Sometimes it pays to know others, just as it did for Eric Platte.

Newly graduated from the Eli Broad College of Business in 2010, Platte knew someone who helped set up his initial job interview with the Atlanta Hawks of the National Basketball Association.

“I was in college during the Great Recession and the job opportunities weren’t as plush as they are these days,” said Platte. “Out of school, I had an opportunity to work for a Fortune 500 company in a leadership program or I could go work in entry-level sales with the Atlanta Hawks. I ended up taking the road less traveled and signed an eight-month contract at $10 an hour plus commission to sell Atlanta Hawks tickets.”

Eric Platte

Eric Platte

That modest start led Platte up the ladder. Today, he is vice president of ticket sales for the professional basketball organization. As vice president, Platte oversees and handles numerous projects at a time. With the NBA season currently in full swing, he finds himself very busy on a daily basis.

“In professional sports, there’s definitely seasonality. For us, the busy season is in the middle of August when the NBA schedule is released through June with the NBA Finals, and then it slows down a little bit until August,” said Platte. “My role is high-level and focused on driving a thriving sales culture while maximizing demand with the product on the court that season.”

Although it was his work ethic that helped land him his job, Platte cannot help but credit a lot of his success to the education he received at the Broad College. With all the opportunities Michigan State provided him, it was easy to take advantage of chances like this.

“I was a Supply Chain Management major, but what I loved about Eli Broad College of Business was wide array of business courses you took that made you well-rounded upon graduation,” said Platte.

The Broad College taught Platte many important lessons over his four years. He, after graduation, soon figured out that it was not about the grades or exams scores he earned, but the effort put forth into those things that really mattered in the long run.

“You’ve got to make sure that you’re a person that can get the job at hand done, that you’re someone who can work with a department that you have little to no knowledge of. Having a foundation of solid internal relationships and being able to influence them to support you on a project that you have at hand,” said Platte, adding that he loves how the Broad College “sets you up with that between the group projects and the difficult nature of the day-to-day. Obviously, you feel some pressure that is very similar to the real world, and that is a reason I give back to Michigan State.”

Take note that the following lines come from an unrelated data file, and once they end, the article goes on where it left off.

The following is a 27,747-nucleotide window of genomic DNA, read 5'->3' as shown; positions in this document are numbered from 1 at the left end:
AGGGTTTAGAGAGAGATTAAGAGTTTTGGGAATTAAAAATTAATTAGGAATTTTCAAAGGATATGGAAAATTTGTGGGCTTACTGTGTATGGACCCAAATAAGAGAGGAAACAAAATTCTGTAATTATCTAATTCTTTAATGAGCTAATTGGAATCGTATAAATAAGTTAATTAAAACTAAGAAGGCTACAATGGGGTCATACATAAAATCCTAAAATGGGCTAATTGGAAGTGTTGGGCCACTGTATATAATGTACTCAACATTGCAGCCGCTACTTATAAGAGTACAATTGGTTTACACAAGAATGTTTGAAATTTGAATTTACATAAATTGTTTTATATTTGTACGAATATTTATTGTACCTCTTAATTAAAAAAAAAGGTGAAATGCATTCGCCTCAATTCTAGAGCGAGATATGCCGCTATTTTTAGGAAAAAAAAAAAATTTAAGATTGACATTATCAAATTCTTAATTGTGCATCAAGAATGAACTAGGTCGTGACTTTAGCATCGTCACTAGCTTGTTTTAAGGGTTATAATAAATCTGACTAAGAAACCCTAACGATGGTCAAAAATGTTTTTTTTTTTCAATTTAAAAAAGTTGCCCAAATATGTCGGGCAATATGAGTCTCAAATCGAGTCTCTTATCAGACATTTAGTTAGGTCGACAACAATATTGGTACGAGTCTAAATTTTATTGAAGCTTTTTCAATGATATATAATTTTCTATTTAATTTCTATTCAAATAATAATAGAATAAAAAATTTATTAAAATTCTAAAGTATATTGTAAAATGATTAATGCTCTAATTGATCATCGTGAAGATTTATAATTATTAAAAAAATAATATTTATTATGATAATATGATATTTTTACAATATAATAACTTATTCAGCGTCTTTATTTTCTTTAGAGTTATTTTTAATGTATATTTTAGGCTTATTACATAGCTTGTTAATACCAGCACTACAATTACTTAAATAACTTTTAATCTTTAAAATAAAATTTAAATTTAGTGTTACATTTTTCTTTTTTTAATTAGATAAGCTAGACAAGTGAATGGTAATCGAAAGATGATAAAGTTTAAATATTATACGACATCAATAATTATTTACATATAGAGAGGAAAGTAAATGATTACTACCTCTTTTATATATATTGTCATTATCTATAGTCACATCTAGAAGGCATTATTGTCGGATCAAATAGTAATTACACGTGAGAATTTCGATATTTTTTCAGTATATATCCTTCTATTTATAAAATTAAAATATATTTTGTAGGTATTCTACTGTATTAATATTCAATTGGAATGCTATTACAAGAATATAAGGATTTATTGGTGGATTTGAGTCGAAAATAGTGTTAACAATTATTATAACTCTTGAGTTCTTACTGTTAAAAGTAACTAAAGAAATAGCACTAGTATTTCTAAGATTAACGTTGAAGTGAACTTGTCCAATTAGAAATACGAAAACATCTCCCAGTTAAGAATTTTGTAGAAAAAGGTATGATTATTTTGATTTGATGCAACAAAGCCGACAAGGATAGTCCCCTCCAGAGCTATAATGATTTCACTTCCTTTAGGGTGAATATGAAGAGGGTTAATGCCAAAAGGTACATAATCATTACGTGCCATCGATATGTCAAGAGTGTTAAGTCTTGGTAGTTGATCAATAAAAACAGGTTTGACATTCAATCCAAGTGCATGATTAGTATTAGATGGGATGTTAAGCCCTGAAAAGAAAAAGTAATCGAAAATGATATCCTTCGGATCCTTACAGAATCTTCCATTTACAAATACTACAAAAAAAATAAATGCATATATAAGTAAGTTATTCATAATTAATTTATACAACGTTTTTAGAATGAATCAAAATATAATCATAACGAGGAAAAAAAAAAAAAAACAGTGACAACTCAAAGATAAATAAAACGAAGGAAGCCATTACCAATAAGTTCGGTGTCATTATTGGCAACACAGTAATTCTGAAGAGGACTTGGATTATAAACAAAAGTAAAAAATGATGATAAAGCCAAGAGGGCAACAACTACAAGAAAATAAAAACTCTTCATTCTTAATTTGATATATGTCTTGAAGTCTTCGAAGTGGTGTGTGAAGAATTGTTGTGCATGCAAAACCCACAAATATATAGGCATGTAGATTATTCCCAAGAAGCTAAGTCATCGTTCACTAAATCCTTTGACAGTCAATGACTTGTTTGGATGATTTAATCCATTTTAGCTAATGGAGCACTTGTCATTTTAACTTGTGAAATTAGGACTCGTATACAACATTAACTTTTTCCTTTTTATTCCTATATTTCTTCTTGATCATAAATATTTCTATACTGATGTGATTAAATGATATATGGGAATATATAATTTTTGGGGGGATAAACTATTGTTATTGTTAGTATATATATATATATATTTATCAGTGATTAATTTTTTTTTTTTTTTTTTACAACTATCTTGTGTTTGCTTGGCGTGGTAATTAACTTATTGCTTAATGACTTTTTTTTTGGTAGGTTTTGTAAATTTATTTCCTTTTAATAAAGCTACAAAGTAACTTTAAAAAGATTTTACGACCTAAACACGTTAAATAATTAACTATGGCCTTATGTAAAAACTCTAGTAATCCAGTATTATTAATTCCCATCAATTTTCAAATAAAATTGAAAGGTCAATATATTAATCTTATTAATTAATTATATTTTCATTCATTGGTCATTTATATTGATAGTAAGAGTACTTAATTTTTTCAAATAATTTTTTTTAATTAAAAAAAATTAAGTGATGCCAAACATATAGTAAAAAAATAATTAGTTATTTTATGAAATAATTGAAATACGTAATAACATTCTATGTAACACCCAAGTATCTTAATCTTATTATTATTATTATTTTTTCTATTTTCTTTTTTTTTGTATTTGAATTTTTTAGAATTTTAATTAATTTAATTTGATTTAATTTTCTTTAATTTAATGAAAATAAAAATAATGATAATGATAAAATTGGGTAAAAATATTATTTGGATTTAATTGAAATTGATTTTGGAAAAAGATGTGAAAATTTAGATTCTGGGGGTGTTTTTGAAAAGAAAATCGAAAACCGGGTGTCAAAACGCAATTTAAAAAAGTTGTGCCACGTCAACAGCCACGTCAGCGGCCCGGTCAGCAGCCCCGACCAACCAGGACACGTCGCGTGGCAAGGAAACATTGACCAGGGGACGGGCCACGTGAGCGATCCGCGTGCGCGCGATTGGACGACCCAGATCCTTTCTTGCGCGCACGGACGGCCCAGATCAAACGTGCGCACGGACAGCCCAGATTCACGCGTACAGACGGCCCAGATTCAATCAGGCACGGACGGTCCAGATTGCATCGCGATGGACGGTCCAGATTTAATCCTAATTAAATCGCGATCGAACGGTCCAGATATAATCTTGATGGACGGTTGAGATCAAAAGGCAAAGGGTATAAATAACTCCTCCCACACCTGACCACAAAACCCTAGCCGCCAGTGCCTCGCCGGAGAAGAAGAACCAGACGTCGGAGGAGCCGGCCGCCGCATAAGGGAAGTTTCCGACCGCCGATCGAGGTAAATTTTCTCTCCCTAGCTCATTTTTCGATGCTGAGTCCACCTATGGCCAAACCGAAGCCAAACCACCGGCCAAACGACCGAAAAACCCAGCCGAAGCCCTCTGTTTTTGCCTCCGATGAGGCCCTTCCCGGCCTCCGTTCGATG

After eight years with the Hawks, Platte has learned a few things that has helped him thrive in the business world. With everything he has experienced, Platte has some key pieces of advice that he would like to pass on to current Broad College students.

“From preschool through college, you’re consistently learning. Then one day, you graduate college and no one is pushing you to learn. To me, this is the biggest opportunity for recent graduates to separate themselves,” Platte said. “One hour each day is just four percent of your entire day. Use that time to push yourself to become a better version of yourself through reading books (and) articles and listening to podcasts.”

“At least in my small scope of the business world, this has been the differentiating factor for career advancement,” Platte said.

With the advice of what to do when looking for a job, there is also some things that Platte suggests students do to stand out when they finally get to the point of reaching out to future employers.

“I urge students that if you really want that job at that company you’ve always wanted to work for, get creative. Don’t just apply online and cross your fingers you get called. That’s what 99 percent of the people do,” Platte said. “Stand out by reaching out in unique ways that will get your resume to the top of the stack.”

“I once had someone send me a size 17 basketball shoe with a hand-written thank you note that said she just wanted to get their foot in the door and guess what, she got an interview that day!” said Platte. “Don’t fear rejection, and shoot your shot.”

If you want to learn more about the Atlanta Hawks Sales Development Program, visit or email Eric Platte directly at